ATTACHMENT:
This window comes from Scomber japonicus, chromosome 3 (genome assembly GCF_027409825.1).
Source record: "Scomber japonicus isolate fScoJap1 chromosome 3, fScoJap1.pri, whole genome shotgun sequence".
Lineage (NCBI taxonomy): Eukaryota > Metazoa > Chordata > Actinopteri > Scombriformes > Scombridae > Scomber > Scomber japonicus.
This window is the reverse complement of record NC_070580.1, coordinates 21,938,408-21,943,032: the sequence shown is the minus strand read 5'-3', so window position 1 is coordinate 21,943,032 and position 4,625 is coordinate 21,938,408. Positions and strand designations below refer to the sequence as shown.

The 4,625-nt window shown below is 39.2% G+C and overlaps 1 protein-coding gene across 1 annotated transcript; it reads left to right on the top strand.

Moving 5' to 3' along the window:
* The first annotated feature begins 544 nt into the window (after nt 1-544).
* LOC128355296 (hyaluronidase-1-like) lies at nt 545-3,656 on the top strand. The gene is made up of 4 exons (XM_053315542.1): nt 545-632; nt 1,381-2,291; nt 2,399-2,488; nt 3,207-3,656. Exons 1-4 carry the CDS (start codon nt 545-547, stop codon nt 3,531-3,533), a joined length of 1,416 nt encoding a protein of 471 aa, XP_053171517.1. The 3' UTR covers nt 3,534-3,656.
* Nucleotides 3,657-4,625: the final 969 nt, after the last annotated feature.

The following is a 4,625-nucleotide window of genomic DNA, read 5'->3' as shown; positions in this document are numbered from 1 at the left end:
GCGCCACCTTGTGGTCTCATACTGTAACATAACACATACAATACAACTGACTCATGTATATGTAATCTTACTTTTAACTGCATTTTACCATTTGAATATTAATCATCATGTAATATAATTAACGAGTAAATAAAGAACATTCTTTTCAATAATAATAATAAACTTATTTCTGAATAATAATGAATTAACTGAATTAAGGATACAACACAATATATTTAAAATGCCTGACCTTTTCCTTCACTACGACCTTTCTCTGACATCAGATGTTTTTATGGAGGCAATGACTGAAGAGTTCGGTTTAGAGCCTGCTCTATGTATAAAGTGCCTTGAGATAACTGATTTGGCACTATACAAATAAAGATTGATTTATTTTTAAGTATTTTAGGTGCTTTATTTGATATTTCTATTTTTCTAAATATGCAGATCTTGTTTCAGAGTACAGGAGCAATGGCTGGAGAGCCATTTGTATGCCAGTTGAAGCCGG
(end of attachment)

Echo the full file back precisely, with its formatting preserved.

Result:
This window comes from Scomber japonicus, chromosome 3 (genome assembly GCF_027409825.1).
Source record: "Scomber japonicus isolate fScoJap1 chromosome 3, fScoJap1.pri, whole genome shotgun sequence".
Lineage (NCBI taxonomy): Eukaryota > Metazoa > Chordata > Actinopteri > Scombriformes > Scombridae > Scomber > Scomber japonicus.
This window is the reverse complement of record NC_070580.1, coordinates 21,938,408-21,943,032: the sequence shown is the minus strand read 5'-3', so window position 1 is coordinate 21,943,032 and position 4,625 is coordinate 21,938,408. Positions and strand designations below refer to the sequence as shown.

The 4,625-nt window shown below is 39.2% G+C and overlaps 1 protein-coding gene across 1 annotated transcript; it reads left to right on the top strand.

Moving 5' to 3' along the window:
* The first annotated feature begins 544 nt into the window (after nt 1-544).
* LOC128355296 (hyaluronidase-1-like) lies at nt 545-3,656 on the top strand. The gene is made up of 4 exons (XM_053315542.1): nt 545-632; nt 1,381-2,291; nt 2,399-2,488; nt 3,207-3,656. Exons 1-4 carry the CDS (start codon nt 545-547, stop codon nt 3,531-3,533), a joined length of 1,416 nt encoding a protein of 471 aa, XP_053171517.1. The 3' UTR covers nt 3,534-3,656.
* Nucleotides 3,657-4,625: the final 969 nt, after the last annotated feature.

The following is a 4,625-nucleotide window of genomic DNA, read 5'->3' as shown; positions in this document are numbered from 1 at the left end:
GCGCCACCTTGTGGTCTCATACTGTAACATAACACATACAATACAACTGACTCATGTATATGTAATCTTACTTTTAACTGCATTTTACCATTTGAATATTAATCATCATGTAATATAATTAACGAGTAAATAAAGAACATTCTTTTCAATAATAATAATAAACTTATTTCTGAATAATAATGAATTAACTGAATTAAGGATACAACACAATATATTTAAAATGCCTGACCTTTTCCTTCACTACGACCTTTCTCTGACATCAGATGTTTTTATGGAGGCAATGACTGAAGAGTTCGGTTTAGAGCCTGCTCTATGTATAAAGTGCCTTGAGATAACTGATTTGGCACTATACAAATAAAGATTGATTTATTTTTAAGTATTTTAGGTGCTTTATTTGATATTTCTATTTTTCTAAATATGCAGATCTTGTTTCAGAGTACAGGAGCAATGGCTGGAGAGCCATTTGTATGCCAGTTGAAGCCGG